Published on:

Unlicensed Temporary Workers Present Risks in Solar Construction Projects

With advances in energy and technology, many construction projects today involve work with solar power and with alternative energy materials. Unfortunately, these projects require new techniques and a new base of knowledge that not every electrical worker has. When those without experience in the solar power industry are asked to perform construction work on solar projects, this can create a risk for all involved.

Our Boston construction accident attorneys urge employers hiring workers for solar projects to ensure that all electrical or construction workers hired have the requisite licensing and technical knowledge. We also urge electrical and construction workers to decline solar projects and other alternative energy projects unless they have the proper licensing and technical backgrounds. 990288_solar_panel_in_the_field_4.jpg

Temporary Workers Present a Risk in Solar Power Projects
According to the Solar Industry magazine, a trade group called the National Electrical Contractors Association (NECA) of Greater Boston has recently expressed concerns about unlicensed temporary workers performing work at a solar power park that is currently under construction. The park is being constructed in Dartmouth Massachusetts and there is both a general contractor as well as four staffing companies who are working on staffing and managing the project.

Unfortunately, according to NECA, none of the four staffing companies have a required Class A Massachusetts master electrical license. By law, any company or individual who wishes to employ others in the business of electrical contracting must have this Class A master electrical license. Since the four staffing companies lack this license and are filling electrical positions in the solar park project, they are in violation of Massachusetts’ laws.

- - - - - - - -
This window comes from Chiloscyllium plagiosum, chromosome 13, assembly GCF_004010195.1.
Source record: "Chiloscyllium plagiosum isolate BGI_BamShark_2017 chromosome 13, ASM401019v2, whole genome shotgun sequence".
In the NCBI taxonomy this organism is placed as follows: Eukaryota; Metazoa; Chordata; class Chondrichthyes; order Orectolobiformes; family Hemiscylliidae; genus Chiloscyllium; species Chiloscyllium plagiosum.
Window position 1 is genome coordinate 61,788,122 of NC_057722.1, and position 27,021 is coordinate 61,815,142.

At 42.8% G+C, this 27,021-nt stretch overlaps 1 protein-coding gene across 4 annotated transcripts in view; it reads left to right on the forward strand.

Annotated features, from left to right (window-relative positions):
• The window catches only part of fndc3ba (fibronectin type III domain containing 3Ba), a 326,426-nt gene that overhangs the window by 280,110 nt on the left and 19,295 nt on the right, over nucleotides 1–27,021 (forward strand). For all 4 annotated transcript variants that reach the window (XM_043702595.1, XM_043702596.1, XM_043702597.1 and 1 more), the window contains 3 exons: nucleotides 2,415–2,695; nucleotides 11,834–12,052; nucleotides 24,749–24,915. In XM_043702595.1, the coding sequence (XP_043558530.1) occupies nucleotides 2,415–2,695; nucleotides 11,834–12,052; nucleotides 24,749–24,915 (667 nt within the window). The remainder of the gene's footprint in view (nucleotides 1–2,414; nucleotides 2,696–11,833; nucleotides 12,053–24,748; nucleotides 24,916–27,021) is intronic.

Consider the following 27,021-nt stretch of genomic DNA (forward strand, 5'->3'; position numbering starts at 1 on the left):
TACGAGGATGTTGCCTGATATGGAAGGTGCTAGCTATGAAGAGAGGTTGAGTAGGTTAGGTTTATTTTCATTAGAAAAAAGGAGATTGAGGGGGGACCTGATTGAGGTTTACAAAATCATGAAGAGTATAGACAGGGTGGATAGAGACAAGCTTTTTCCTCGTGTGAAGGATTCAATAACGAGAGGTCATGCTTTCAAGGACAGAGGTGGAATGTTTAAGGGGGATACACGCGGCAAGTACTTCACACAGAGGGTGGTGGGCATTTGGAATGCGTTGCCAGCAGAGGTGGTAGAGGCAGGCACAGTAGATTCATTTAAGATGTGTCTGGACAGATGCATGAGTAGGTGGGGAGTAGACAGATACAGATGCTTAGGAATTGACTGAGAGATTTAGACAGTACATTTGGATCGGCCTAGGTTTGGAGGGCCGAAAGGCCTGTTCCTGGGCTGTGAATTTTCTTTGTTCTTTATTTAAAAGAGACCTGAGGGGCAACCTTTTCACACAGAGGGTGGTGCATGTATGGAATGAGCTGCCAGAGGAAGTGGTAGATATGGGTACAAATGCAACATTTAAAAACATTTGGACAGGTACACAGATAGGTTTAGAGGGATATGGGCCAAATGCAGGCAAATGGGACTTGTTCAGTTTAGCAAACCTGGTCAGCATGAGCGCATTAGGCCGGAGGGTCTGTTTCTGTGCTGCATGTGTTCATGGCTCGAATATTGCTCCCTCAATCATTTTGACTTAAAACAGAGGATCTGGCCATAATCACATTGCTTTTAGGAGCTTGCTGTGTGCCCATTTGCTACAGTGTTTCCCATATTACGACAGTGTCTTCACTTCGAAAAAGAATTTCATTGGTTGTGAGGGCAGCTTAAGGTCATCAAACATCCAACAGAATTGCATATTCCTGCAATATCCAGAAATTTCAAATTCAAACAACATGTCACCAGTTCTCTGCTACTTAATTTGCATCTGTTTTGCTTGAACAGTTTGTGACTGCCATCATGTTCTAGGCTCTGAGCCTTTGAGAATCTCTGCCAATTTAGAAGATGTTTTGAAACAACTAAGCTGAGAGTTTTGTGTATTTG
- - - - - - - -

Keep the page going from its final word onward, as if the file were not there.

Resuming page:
NECA’s concern stems not just from the fact that the staffing companies are violating the law but, more importantly, from the fact that their violation may present a safety risk. Without a proper license, there is no clear way to know if the company or workers have demonstrated full knowledge of the work required for the solar power project or of the building and safety requirements within Massachusetts.

Massachusetts has some of the most stringent licensing laws in the entire United States and these laws are intended to ensure safety in electrical workplaces and on construction sites. When work is done by temporary or unlicensed workers, this undermines the effectiveness of the licensing requirements and puts the safety of the project at risk. With new and advanced solar technologies that could require a different set of skills than traditional electrical work, it is especially important that all safety precautions be followed.

Risks of Hiring Unlicensed Workers
Any situation where unlicensed construction or electrical workers are employed is a risky situation. Aside from the fact that the workers are lacking in the license that proves they have the safety knowledge and skills needed, there are also other issues as well. For example, an unlicensed construction worker or electrical worker may not be properly insured through the state workers’ compensation system.

If a worker performs work without a license or proper insurance and is injured, the question of who is liable for the injury becomes a complicated one. This is especially true when temporary workers are used, since these workers may not be classified as employees covered under workers’ compensation. Unlicensed temporary workers who perform work on a solar project or any type of electrical or construction project will need to consult with an attorney if they suffer an injury at work to better understand how to proceed with collecting compensation.

If you or a loved one has been involved in a construction accident in the Greater Boston area, contact the Law Offices of Jeffrey S. Glassman, LLC for a free consultation to discuss your claim. Call 1-877-617-5333.

Additional Resources:
OSHA Looks to Cool Down Work Injuries in Boston and Elsewhere with New Regulations Regarding Heat Outdoor Workers, Boston Personal Injury Attorney Blog, May 11, 2011